Session Details: Session 1007

Capability Development and Opportunity Recognition in the Indian IT Services Industry

Track B

Date: Saturday, December 13, 2008

 

Time: 13:30 – 14:45

Paper

Room: Lecture Theatre 4


Session Chair:
Rishikesha Krishnan, Indian Institute of Management-Bangalore

Title: Architecting a Lean Software Enterprise: The TODC Story

Authors

  • Jayakanth Srinivasan, MIT

The Indian software industry has become a global powerhouse over the last two decades, evolving from supporting lower value segments of the software value chain, to taking ownership of key elements within the value chain. Indian software organizations are in the midst of transitioning from competing solely on cost differentials as arms-length suppliers, to becoming strategic partners. This transition requires a focused transformation effort on the part of these organizations to ensure that they are sustainable in the long run. In this paper, we present the seven principles of lean enterprise thinking, and illustrate their applicability through a case study of one of the telecommunications offshore development centers within a large Indian software services provider.

Title: Capability Building in Emerging Economies: An Investigation in the Indian Software Services Industry

Authors

  • Mukund Dixit, Indian Institute of Management-Ahmedabad
  • Amit Karna, Indian Institute of Management Ahmedabad
  • Sunil Sharma, Indian Institute of Management - Ahmedabad

Capability building studies till date have largely focussed on firms in the developed economies. There has been no study that looks at the capability building of firms in an emerging economy context, where the environment coevolves with the firms. This paper aims at plugging this gap with help of a study in Indian software services industry with a focus on capability building for global delivery. We find that the capability building took place in three stages: Foundation stage, Scaling-up stage, and Value-adding stage, and the environment also coevolved during these three stages. We present the evolution across the stages on three dimensions of capabilities: people, process, and technology.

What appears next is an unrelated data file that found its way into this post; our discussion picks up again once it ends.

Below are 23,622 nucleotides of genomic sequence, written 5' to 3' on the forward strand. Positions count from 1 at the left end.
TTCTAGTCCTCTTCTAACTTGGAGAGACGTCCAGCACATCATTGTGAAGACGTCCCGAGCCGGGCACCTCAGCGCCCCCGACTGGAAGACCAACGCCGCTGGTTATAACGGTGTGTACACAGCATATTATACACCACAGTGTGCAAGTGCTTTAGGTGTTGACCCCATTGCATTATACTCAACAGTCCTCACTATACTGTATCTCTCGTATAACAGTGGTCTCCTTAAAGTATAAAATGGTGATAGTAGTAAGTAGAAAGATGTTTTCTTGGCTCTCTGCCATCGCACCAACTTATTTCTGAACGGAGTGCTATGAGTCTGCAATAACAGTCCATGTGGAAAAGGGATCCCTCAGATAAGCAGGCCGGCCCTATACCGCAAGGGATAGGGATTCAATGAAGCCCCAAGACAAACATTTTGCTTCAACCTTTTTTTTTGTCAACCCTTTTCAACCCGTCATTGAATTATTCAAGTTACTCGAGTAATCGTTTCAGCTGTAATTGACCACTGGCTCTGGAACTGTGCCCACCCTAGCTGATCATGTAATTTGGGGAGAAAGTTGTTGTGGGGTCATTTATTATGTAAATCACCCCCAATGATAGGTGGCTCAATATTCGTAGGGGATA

Title: The Effect of Business Group Affiliation and Internationalization on the Technological Capabilities of Software Firms

Authors

  • Anna Lamin, Northeastern University

Scholars are increasingly interested in ascertaining the competitiveness of firms from emerging economies. This paper examines two factors that influence the technological capabilities of emerging economy firms in a high technology industry. I generate competing arguments on whether business group affiliation supports the development of more complex technological capabilities or acts as a disincentive against development. Additionally, I contend that exporting facilitates the development of these capabilities. I test these arguments on a sample of Indian software services firms from 1992 to 2001 and find that international activity does support the development of complex technological capabilities, as does affiliation with a moderately diversified business group.

Title: The Influence of Cluster Rivalry on Opportunity Recognition: an Exploratory Study in Bangalore IT Cluster

Authors

  • Federica Angeli, Maastricht University
  • Suresh Bhagavatula, Indian Institute of Management - Bangalore
  • Kothandaraman Kumar, Indian Institute of Management-Bangalore

Inter-firm rivarly has been recognised by strategy scholars as an important source of innovation, especially within industrial clusters. While the term is conceptually clear from a macro perspective, it gets unclear at a firm-level, and needs further investigation. With this paper, we aim at contributing both to strategic literature – by considering opportunity recognition within incumbent firms – and to entrepreneurship literature – by unfolding context-specific factors able to trigger opportunity recognition. This study adopts qualitative methods to generate data from selected firms within Bangalore IT cluster. The process of differentiation from local peers and the role of cluster rivalry in this process are explored. Preliminary evidence highlights cluster rivalry to constrain available business opportunities and to strongly guide opportunity recognition mechanisms for both incumbent and newcomer firms.

All Sessions in Track B...

Sat: 11:15 – 12:30
Session 1008: Managing Technological Innovation and R&D in Emerging Economies
Sat: 13:30 – 14:45
Session 1007: Capability Development and Opportunity Recognition in the Indian IT Services Industry
Sun: 13:30 – 14:45
Session 1030: Creating Next Generation Innovation Capabilities: The Challenge for Indian Firms


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